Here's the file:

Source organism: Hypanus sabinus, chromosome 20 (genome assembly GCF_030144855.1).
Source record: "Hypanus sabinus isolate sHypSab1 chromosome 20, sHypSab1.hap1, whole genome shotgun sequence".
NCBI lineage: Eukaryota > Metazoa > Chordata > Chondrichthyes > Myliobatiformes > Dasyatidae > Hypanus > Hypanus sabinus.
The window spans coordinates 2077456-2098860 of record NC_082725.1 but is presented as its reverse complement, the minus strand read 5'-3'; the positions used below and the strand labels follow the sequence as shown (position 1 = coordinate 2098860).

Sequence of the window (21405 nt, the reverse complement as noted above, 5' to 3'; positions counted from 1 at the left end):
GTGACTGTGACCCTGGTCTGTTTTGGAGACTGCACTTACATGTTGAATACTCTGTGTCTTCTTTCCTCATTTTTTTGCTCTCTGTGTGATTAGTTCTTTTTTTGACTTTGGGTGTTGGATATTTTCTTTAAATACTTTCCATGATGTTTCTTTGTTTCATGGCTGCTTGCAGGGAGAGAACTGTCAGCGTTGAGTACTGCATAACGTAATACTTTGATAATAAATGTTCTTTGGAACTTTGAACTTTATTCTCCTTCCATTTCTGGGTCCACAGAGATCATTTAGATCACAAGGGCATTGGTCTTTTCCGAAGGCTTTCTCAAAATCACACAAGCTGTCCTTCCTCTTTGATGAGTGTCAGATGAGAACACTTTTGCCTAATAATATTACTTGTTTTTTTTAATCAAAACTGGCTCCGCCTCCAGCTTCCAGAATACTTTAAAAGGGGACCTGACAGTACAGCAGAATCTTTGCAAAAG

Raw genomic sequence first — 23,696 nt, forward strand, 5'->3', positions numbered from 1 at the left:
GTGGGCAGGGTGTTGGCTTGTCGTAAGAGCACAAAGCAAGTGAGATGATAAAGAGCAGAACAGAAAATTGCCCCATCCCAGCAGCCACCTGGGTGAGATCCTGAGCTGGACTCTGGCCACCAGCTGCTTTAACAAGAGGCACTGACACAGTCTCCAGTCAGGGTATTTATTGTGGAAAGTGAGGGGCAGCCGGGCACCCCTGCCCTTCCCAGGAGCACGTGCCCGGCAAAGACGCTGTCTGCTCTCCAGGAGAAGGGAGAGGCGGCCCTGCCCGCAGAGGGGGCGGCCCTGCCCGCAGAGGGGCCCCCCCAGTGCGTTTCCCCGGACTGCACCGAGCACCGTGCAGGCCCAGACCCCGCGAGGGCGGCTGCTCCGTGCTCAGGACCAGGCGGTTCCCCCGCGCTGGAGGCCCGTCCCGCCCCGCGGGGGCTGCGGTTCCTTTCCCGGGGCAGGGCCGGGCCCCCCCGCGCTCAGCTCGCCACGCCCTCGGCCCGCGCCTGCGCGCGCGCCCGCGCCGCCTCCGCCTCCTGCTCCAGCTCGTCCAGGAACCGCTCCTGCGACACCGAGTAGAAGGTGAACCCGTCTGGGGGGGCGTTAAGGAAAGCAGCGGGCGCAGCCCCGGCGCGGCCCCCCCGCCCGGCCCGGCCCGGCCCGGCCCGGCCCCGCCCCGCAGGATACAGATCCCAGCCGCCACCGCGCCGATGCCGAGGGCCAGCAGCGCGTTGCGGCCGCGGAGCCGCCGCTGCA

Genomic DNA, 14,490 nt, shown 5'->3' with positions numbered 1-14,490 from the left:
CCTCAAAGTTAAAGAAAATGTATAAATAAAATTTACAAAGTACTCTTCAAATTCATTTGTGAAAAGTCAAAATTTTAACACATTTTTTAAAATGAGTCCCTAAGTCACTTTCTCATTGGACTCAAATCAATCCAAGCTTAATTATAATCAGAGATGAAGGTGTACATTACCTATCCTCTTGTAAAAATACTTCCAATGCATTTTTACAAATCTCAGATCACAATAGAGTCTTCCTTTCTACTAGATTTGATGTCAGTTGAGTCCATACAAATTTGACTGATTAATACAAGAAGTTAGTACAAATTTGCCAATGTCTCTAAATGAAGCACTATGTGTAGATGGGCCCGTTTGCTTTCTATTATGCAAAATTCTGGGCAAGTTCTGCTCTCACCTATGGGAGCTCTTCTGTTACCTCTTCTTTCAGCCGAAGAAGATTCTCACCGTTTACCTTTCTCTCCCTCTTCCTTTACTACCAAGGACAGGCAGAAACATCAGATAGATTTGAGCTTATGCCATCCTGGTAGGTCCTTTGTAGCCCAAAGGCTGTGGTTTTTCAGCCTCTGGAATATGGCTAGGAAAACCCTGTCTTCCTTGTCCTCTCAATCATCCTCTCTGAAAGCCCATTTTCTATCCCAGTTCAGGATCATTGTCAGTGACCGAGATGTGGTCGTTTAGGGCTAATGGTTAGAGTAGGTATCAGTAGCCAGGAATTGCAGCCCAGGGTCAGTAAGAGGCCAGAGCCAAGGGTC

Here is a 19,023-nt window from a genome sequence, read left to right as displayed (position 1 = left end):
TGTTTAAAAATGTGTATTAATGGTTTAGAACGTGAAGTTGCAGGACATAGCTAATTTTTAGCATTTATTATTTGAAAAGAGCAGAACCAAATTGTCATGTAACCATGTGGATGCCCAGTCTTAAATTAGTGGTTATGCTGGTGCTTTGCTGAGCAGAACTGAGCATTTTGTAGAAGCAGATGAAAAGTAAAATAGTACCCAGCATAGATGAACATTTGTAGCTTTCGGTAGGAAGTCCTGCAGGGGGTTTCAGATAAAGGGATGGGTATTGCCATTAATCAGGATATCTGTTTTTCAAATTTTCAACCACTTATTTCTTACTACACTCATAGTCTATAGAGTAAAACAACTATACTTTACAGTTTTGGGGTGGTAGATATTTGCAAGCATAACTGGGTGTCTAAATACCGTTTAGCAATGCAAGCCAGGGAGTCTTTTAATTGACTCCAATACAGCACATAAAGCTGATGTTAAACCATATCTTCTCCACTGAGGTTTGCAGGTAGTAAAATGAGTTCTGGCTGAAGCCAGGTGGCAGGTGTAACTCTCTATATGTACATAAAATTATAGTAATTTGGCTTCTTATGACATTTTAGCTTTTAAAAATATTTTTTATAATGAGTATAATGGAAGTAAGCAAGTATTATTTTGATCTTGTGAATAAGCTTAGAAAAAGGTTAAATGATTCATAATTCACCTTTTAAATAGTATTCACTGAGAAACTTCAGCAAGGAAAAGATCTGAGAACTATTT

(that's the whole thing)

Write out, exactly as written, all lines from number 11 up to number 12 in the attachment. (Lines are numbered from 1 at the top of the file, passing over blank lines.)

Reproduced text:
Here is a 19,023-nt window from a genome sequence, read left to right as displayed (position 1 = left end):
TGTTTAAAAATGTGTATTAATGGTTTAGAACGTGAAGTTGCAGGACATAGCTAATTTTTAGCATTTATTATTTGAAAAGAGCAGAACCAAATTGTCATGTAACCATGTGGATGCCCAGTCTTAAATTAGTGGTTATGCTGGTGCTTTGCTGAGCAGAACTGAGCATTTTGTAGAAGCAGATGAAAAGTAAAATAGTACCCAGCATAGATGAACATTTGTAGCTTTCGGTAGGAAGTCCTGCAGGGGGTTTCAGATAAAGGGATGGGTATTGCCATTAATCAGGATATCTGTTTTTCAAATTTTCAACCACTTATTTCTTACTACACTCATAGTCTATAGAGTAAAACAACTATACTTTACAGTTTTGGGGTGGTAGATATTTGCAAGCATAACTGGGTGTCTAAATACCGTTTAGCAATGCAAGCCAGGGAGTCTTTTAATTGACTCCAATACAGCACATAAAGCTGATGTTAAACCATATCTTCTCCACTGAGGTTTGCAGGTAGTAAAATGAGTTCTGGCTGAAGCCAGGTGGCAGGTGTAACTCTCTATATGTACATAAAATTATAGTAATTTGGCTTCTTATGACATTTTAGCTTTTAAAAATATTTTTTATAATGAGTATAATGGAAGTAAGCAAGTATTATTTTGATCTTGTGAATAAGCTTAGAAAAAGGTTAAATGATTCATAATTCACCTTTTAAATAGTATTCACTGAGAAACTTCAGCAAGGAAAAGATCTGAGAACTATTT